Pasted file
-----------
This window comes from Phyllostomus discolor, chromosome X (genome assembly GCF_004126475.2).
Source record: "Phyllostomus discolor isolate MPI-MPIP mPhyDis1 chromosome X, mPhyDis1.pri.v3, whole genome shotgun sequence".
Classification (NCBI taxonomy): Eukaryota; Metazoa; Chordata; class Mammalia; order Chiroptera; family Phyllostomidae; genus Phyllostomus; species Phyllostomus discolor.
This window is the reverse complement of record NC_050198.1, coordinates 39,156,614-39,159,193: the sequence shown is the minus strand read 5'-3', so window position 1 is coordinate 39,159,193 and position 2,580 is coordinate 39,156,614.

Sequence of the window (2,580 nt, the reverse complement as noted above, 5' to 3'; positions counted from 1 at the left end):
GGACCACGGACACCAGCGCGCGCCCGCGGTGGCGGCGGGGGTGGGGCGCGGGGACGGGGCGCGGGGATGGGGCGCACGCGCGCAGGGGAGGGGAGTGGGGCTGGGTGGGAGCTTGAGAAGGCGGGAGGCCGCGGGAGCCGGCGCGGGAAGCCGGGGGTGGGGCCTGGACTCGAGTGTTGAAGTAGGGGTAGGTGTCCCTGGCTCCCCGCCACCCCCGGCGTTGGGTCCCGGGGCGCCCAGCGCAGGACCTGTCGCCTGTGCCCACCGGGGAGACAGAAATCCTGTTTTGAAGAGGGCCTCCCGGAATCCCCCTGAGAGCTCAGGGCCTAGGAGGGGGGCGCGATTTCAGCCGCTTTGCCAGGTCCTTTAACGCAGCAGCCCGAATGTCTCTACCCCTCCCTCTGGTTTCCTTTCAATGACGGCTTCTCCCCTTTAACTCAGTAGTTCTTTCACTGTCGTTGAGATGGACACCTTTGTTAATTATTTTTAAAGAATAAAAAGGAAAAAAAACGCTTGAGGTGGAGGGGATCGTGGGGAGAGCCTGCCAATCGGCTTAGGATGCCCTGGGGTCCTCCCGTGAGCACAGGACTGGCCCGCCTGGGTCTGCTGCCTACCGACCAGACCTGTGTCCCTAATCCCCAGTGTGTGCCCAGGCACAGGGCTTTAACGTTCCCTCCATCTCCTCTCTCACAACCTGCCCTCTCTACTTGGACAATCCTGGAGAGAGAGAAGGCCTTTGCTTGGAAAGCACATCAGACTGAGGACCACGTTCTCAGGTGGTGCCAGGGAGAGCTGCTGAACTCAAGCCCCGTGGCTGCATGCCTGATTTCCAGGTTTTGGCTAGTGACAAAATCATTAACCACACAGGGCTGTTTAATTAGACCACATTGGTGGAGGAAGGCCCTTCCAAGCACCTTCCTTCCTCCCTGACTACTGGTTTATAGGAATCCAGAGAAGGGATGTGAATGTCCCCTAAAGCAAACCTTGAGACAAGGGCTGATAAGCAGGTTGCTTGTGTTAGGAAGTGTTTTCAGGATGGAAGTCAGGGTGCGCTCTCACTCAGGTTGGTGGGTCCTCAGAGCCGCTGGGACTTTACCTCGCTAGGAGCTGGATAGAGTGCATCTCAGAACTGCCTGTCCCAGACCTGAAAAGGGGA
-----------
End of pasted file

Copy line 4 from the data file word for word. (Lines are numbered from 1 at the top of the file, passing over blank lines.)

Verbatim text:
This window is the reverse complement of record NC_050198.1, coordinates 39,156,614-39,159,193: the sequence shown is the minus strand read 5'-3', so window position 1 is coordinate 39,159,193 and position 2,580 is coordinate 39,156,614.